The Adventures of Jerry Muskrat
by Thornton W. Burgess
Chapter 1: “Jerry Muskrat Has a Fright”
- Year Published: 1914
- Language: English
- Country of Origin: United States of America
- Source: Burgess, T.W. (1914). The Adventures of Jerry Muskrat.
- Flesch–Kincaid Level: 5.5
- Word Count: 689
- Genre: Fantasy
- ✎ Cite This
Burgess, T. (1914). Chapter 1: “Jerry Muskrat Has a Fright”. The Adventures of Jerry Muskrat (Lit2Go Edition). Retrieved March 29, 2023, from https://etc.usf.edu/lit2go/29/the-adventures-of-jerry-muskrat/295/-chapter-1-jerry-muskrat-has-a-fright/
Burgess, Thornton W.. " Chapter 1: “Jerry Muskrat Has a Fright”." The Adventures of Jerry Muskrat. Lit2Go Edition. 1914. Web. <https://etc.usf.edu/lit2go/29/the-adventures-of-jerry-muskrat/295/-chapter-1-jerry-muskrat-has-a-fright/>. March 29, 2023.
Thornton W. Burgess, " Chapter 1: “Jerry Muskrat Has a Fright”," The Adventures of Jerry Muskrat, Lit2Go Edition, (1914), accessed March 29, 2023, https://etc.usf.edu/lit2go/29/the-adventures-of-jerry-muskrat/295/-chapter-1-jerry-muskrat-has-a-fright/.
What was it Mother Muskrat had said about Farmer Brown’s boy and his traps? Jerry Muskrat sat on the edge of the Big Rock and kicked his heels while he tried to remember. The fact is, Jerry had not half heeded. He had been thinking of other things. Besides, it seemed to him that Mother Muskrat was altogether foolish about a great many things.
“Pooh!” said Jerry, throwing out his chest, “I guess I can take care of myself without being tied to my mother’s apron strings! What if Farmer Brown’s boy is setting traps around the Smiling Pool? I guess he can’t fool your Uncle Jerry. He isn’t so smart as he thinks he is; I can fool him any day.” Jerry chuckled. He was thinking of how he had once fooled Farmer Brown’s boy into thinking a big trout was on his hook.
Slowly Jerry slid into the Smiling Pool and swam over towards his favorite log. Peter Rabbit stuck his head over the edge of the bank. “Hi, Jerry,” he shouted, “last night I saw Farmer Brown’s boy coming over this way with a lot of traps. Better watch out!”
“Go chase yourself, Peter Rabbit. I guess I can look out for myself,” replied Jerry, just a little crossly.
Peter made a wry face and started for the sweet clover patch. Hardly was he out of sight when Billy Mink and Bobby Coon came down the Laughing Brook together. They seemed very much excited. When they saw Jerry Muskrat, they beckoned for him to come over where they were, and when he got there, they both talked at once, and it was all about Farmer Brown’s boy and his traps.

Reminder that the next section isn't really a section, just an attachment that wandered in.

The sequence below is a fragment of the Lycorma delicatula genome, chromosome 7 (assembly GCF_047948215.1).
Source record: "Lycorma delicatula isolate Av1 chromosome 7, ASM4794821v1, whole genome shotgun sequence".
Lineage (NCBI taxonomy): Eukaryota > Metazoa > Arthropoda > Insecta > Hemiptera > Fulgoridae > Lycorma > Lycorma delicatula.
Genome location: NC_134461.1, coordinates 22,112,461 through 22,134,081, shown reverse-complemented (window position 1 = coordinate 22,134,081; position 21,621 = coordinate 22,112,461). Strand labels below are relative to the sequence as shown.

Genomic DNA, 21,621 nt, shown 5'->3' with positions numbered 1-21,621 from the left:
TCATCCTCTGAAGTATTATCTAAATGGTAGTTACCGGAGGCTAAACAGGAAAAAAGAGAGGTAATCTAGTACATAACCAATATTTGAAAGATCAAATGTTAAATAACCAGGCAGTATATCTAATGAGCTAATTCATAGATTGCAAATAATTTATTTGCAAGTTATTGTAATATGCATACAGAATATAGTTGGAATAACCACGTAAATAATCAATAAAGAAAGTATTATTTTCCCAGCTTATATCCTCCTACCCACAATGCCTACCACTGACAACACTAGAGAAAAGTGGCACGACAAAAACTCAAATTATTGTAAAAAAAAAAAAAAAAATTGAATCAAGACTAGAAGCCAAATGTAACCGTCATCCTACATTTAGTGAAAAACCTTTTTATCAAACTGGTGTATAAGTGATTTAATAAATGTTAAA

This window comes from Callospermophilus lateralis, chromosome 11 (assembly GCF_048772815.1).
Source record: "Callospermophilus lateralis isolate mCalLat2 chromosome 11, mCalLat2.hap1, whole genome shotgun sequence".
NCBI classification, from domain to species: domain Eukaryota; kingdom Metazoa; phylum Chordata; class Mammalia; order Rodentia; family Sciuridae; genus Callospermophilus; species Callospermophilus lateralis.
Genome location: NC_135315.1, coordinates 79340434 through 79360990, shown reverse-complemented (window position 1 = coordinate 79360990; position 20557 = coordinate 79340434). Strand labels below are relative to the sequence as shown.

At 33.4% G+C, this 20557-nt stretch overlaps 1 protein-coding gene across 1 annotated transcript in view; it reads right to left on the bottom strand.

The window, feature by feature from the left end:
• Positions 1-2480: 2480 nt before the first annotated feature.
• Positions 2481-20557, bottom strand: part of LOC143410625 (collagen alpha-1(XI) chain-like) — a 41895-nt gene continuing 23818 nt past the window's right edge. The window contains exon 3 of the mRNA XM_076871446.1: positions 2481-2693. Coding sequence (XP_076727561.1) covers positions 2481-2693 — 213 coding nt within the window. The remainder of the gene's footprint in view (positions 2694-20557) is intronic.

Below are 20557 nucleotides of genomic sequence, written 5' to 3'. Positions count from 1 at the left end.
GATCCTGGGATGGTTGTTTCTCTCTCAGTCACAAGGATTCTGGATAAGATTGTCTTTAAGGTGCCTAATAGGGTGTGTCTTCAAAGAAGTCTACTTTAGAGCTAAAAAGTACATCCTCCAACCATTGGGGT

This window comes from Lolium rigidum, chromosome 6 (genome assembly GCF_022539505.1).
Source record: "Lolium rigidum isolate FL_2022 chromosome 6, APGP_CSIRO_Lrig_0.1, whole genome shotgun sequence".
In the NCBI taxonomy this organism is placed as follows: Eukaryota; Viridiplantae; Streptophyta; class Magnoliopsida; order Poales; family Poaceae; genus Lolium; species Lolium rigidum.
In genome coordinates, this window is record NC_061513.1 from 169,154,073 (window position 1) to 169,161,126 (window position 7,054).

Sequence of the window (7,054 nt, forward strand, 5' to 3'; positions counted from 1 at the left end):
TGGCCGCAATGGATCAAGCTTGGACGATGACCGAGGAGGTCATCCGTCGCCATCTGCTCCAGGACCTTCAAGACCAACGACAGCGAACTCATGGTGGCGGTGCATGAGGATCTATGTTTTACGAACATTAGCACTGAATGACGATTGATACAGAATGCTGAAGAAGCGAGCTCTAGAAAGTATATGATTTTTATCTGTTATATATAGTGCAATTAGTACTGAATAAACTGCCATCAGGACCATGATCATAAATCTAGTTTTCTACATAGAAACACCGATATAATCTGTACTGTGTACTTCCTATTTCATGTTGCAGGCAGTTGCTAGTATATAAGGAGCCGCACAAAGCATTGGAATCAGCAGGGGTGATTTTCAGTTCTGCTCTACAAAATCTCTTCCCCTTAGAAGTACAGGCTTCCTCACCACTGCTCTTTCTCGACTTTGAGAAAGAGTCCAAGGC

“You’d better watch out, Jerry,” warned Billy Mink, who is a great traveler and has had wide experience.
“Oh, I guess I’m able to take care of myself,” said Jerry airily, and once more started for his favorite log. And what do you suppose he was thinking about as he swam along? He was wishing that he knew what a trap looked like, for despite his boasting he didn’t even know what he was to look out for. As he drew near his favorite log, something tickled his nose. He stopped swimming to sniff and sniff. My, how good it did smell! And it seemed to come right straight from the old log. Jerry began to swim as fast as he could. In a few minutes he scrambled out on the old log. Then Jerry rubbed his eyes three times to be sure that he saw aright. There were luscious pieces of carrot lying right in front of him.
Now there is nothing that Jerry Muskrat likes better than carrot. So he didn’t stop to wonder how it got there. He just reached out for the nearest piece and ate it. Then he reached for the next piece and ate it. Then he did a funny little dance just for joy. When he was quite out of breath, he sat down to rest. Snap! Something had Jerry Muskrat by the tail! Jerry squealed with fright and pain. Oh, how it did hurt! He twisted and turned, but he was held fast and could not see what had him. Then he pulled and pulled, until it seemed as if his tail would pull off. But it didn’t. So he kept pulling, and pretty soon the thing let go so suddenly that Jerry tumbled head first into the water.
When he reached home, Mother Muskrat did his sore tail up for him. “What did I tell you about traps?” she asked severely.
Jerry stopped crying. “Was that a trap?” he asked. Then he remembered that in his fright he didn’t even see it. “Oh, dear,” he moaned, “I wouldn’t know one today if I met it.”